5. Eric Berend March 24, 2017 11:29 am

    “I, (Name of Justice), do solemnly swear (or affirm) that I will support and defend the Constitution of the United States against all enemies, foreign and domestic; that I will bear true faith and allegiance to the same; that I take this obligation freely, without any mental reservation or purpose of evasion; and that I will well and faithfully discharge the duties of the office on which I am about to enter. So help me God.” (Article VI oath)

    “I, (Name of Justice), do solemnly swear (or affirm) that I will administer justice without respect to persons, and do equal right to the poor and to the rich, and that I will faithfully and impartially discharge and perform all the duties incumbent upon me as Justice of the Supreme Court under the Constitution and laws of the United States. So help me God.” (Judiciary Act of 1789; 28 U. S. C. § 453)

    As an inventor, it is difficult to reconcile inherent respect for the position of U.S. Supreme Court Justice as a part of the Constitutional system of governance, with the conduct of those now occupying said positions.

    As much as ‘everyone is human’ (and therefore fallible, of course); their frequent indulgence in such partisanship merely on account of sentiments of envy, superiority complex and issue favoritism is, for my point of view, an abrogation of their oaths of office.

  6. Eric Berend March 24, 2017 11:52 am

    @ 1. ‘step back’ and 4., Gene:

    When there is a problem allowing “little people” to ‘talk to power’; then, it is certain, that conduct in violation of the U.S. Constitutional is being perpetrated, in one or more branches of the U.S. government.

    My understanding of the history of the formation of this nation, from the “Parson’s Cause” and the Virginia Stamp Act Resolution, the Boston Tea Party, “Common Sense” and the Declaration, through the Articles of Confederation, to the Federalist Papers and the Constitution, is; that Gene, is correct.

  7. step back March 24, 2017 1:11 pm

    It’s easy to label other people as “dishonest”.

    But it is relatively unlikely that everyone gets up every morning saying to themselves, “Today I will be even more dishonest than I was yesterday, nee ha ha”.

    It’s a lot more complicated than that.
    You have to understand the roots from whence these other people arose and the models they cling to in their heads about how the world is put together.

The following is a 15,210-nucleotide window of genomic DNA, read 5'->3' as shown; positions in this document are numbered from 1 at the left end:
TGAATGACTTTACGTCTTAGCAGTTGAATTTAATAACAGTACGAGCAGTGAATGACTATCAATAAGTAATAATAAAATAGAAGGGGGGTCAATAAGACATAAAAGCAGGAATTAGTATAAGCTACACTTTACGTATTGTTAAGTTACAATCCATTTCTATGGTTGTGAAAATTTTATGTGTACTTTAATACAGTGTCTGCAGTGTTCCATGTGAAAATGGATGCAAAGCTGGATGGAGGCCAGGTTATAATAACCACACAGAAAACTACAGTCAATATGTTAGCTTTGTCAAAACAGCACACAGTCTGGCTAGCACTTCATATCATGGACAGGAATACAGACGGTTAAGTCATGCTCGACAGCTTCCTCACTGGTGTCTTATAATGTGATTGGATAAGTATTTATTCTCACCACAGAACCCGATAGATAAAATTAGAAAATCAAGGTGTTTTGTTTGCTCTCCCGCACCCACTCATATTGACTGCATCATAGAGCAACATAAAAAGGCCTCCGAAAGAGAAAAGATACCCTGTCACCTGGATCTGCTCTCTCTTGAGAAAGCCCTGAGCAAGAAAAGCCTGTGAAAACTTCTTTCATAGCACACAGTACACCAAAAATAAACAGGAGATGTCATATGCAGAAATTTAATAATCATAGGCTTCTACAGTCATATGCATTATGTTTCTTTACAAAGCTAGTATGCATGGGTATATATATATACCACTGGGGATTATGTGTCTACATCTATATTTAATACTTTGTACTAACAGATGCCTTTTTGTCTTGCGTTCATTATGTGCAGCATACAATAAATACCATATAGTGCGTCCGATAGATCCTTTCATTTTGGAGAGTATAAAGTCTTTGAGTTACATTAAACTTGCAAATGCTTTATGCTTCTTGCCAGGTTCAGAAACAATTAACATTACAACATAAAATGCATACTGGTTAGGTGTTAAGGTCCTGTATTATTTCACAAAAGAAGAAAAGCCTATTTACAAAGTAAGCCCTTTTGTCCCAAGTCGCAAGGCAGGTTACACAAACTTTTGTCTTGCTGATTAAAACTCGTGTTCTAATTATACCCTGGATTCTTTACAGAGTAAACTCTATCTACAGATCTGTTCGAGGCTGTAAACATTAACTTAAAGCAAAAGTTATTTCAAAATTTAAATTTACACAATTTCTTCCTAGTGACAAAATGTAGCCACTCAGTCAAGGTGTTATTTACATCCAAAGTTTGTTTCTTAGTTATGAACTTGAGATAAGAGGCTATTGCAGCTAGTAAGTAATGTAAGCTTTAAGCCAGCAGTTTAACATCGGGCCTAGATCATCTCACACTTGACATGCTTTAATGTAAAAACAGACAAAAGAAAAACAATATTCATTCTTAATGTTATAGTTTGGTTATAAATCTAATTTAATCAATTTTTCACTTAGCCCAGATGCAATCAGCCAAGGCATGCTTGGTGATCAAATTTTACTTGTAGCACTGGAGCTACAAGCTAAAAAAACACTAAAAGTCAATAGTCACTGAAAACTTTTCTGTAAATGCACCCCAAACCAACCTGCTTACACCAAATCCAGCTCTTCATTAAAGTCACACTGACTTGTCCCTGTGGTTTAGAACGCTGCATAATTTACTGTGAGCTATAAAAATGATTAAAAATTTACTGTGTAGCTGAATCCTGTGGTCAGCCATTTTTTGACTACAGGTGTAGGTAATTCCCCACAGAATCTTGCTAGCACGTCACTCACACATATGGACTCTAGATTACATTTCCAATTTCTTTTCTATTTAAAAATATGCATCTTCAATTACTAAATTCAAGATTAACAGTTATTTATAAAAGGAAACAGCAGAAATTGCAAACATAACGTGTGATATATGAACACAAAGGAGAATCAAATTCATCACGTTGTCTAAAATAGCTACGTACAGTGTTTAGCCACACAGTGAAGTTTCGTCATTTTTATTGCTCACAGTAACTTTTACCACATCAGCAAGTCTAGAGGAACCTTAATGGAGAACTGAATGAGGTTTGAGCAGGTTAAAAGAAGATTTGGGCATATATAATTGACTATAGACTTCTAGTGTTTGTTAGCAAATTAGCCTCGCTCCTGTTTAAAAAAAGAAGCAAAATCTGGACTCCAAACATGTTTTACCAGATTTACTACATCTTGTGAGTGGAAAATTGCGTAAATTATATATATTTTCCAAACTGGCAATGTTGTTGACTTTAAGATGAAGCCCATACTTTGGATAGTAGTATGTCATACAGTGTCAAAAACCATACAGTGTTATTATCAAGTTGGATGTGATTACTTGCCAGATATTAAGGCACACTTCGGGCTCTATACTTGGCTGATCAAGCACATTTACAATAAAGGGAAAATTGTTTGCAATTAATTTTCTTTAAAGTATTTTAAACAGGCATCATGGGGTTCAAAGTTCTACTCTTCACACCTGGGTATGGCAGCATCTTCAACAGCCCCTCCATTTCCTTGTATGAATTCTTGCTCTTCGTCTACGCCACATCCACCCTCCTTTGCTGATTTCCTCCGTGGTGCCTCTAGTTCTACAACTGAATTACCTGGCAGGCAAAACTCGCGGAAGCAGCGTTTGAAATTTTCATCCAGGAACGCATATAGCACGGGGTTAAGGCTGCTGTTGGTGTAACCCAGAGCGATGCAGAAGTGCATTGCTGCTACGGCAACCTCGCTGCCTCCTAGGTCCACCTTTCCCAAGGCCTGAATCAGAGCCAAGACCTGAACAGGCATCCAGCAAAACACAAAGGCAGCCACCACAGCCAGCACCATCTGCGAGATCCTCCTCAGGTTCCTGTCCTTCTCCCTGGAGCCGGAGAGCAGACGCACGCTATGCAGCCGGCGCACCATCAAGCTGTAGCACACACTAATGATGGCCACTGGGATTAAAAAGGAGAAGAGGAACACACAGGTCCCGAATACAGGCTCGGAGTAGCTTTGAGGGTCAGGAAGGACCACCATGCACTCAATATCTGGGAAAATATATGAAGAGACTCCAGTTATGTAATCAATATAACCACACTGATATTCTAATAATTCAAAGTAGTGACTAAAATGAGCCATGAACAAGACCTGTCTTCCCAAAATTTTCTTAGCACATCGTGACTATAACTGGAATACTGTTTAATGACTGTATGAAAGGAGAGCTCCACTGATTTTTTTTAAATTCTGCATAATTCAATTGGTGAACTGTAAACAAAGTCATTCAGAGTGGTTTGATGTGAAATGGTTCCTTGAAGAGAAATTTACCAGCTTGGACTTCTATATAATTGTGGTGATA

8. Anon March 24, 2017 3:26 pm

    Dishonest, step back, may or may not include a factor of “purpose” so clear cut as your post indicates.

    Dishonest includes the lack of inte11ectual honesty – the refusal to give objective and critical thinking that reflects an awareness of one’s own bias and tendencies and arrives at a just result sometimes in spite of those views.

    Justice Breyer instead as continuously NOT used such critical thinking and acts out of apparent malice towards the concept of a person having intellectual property rights.

    The level of “dishonest” here stems from the purposeful views and decisions of Justice Breyer to place his own world view and desired policies in front of those duly delegated with that authority per our Constitution.

    This is just not something that attorneys – with an oath that does not place the Supreme Court above the Constitution – should merely accept. Our duty includes a duty to state when the Emperor is strutting around in the buff.

  9. step back March 24, 2017 4:22 pm

    Breyer earned a B.A. in philosophy from Stanford University in 1959, a B.A. from Magdalen College at the University of Oxford as a Marshall Scholar in 1961, and an LL.B. from Harvard Law School in 1964. While at Harvard, Breyer was the article editor at the Harvard Law Review.

    https://ballotpedia.org/Stephen_Breyer

  10. Night Writer March 25, 2017 10:06 am

    They are both.

  11. Night Writer March 27, 2017 8:45 am

    Consider a cotton gin: does this “organize human behavior”? Of course. It structures our entire behavior in regard to growing and processing cotton.

    The cotton and the information are analogous for inventions. The information processing machines are just processing information like the cotton gin is processing cotton. So, Stevens, Ginsburg, Sotomayor’s statements about inventions not being for organizing human behavior are offensively ignorant and ridiculous.

    The fact is that behavior is organized around processing the information so the machine that processing the information is going to organize our behavior just like the cotton gin organized the human behavior focused on growing and processing cotton.

    In this case, I think their behavior falls under the category of gross ignorance. Unforgivable really.

  12. Anon March 27, 2017 11:06 am

    It may be beyond “gross ignorance” and a purposeful (and ultra vires) policy decision by the Court to artificially limit what Congress has stated.

    That the Court chooses to label with ad hominem (the reference to “scriveners”), when they themselves are acting as scriveners in re-writing the words of Congress is beyond deplorable.

  13. step back March 27, 2017 12:20 pm

    Oh no. Please don’t label the SCOTeti as “deplorables”.
    (That lets them off the hook too easily.)

  14. Anon March 27, 2017 12:41 pm

    Lol – I used that word without drawing the “political” use of the word into mind – please feel free to use a different word in order to not draw an unintended comparison.